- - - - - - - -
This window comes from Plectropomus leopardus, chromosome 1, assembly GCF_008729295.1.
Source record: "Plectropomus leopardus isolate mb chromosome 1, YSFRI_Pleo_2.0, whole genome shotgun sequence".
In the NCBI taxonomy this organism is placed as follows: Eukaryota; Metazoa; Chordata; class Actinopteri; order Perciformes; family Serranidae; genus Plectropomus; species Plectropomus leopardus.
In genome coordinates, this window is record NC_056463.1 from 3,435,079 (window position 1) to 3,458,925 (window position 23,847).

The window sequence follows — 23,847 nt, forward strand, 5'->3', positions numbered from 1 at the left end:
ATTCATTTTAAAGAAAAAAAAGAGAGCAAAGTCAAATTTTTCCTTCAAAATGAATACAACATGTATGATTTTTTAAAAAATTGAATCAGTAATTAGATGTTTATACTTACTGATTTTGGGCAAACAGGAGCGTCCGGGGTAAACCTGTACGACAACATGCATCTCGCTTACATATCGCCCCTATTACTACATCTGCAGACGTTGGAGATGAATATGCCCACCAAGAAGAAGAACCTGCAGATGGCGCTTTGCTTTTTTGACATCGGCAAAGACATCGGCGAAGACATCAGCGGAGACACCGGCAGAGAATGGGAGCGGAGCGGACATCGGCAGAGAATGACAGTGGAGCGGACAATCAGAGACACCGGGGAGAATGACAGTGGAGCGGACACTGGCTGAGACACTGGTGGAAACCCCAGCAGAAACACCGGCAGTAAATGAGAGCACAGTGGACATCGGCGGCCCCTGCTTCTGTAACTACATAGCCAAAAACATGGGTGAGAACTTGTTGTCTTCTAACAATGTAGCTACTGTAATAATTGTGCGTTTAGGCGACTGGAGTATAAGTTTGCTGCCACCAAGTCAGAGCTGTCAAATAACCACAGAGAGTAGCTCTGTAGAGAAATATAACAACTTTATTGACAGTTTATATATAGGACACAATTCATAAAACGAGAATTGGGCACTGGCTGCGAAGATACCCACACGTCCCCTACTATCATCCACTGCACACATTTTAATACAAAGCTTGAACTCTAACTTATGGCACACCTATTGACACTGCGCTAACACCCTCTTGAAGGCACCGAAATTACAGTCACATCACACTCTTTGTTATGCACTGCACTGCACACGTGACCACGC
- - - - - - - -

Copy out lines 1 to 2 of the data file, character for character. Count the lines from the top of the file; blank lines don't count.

This window comes from Plectropomus leopardus, chromosome 1, assembly GCF_008729295.1.
Source record: "Plectropomus leopardus isolate mb chromosome 1, YSFRI_Pleo_2.0, whole genome shotgun sequence".